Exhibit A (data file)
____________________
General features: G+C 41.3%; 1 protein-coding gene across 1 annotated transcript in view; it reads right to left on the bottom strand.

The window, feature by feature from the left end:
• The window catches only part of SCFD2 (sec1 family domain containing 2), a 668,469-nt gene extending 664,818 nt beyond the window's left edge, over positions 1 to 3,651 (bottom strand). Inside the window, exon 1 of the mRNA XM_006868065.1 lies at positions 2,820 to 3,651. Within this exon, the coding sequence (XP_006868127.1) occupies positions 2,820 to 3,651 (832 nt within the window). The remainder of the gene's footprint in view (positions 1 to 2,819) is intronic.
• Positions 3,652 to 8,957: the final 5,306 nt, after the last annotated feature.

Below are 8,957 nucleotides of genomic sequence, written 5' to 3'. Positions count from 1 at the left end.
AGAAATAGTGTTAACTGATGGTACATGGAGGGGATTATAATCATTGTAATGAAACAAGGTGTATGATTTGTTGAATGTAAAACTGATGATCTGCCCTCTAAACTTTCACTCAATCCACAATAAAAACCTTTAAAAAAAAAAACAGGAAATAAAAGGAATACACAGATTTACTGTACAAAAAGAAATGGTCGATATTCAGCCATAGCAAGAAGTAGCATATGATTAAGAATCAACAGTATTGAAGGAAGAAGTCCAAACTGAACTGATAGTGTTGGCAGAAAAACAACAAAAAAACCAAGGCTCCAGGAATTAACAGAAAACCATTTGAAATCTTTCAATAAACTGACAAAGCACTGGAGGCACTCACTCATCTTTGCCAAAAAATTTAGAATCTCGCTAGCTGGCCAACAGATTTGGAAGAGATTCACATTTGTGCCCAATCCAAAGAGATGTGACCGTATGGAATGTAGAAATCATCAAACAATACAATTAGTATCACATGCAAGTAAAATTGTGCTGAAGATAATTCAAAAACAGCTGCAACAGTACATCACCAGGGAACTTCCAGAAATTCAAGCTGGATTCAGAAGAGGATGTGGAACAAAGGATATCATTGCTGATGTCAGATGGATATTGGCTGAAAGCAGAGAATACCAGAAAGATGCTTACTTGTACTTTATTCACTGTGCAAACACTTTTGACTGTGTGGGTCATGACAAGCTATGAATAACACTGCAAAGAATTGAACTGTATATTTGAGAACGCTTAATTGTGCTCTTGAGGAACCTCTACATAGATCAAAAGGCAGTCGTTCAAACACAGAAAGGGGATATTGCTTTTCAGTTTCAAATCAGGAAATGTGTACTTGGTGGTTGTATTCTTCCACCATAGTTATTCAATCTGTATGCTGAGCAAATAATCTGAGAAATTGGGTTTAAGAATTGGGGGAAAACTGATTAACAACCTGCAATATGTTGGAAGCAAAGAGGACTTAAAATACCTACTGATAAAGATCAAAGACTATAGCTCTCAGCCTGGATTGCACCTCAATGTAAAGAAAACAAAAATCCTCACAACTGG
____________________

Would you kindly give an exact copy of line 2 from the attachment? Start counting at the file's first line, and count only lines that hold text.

The window, feature by feature from the left end: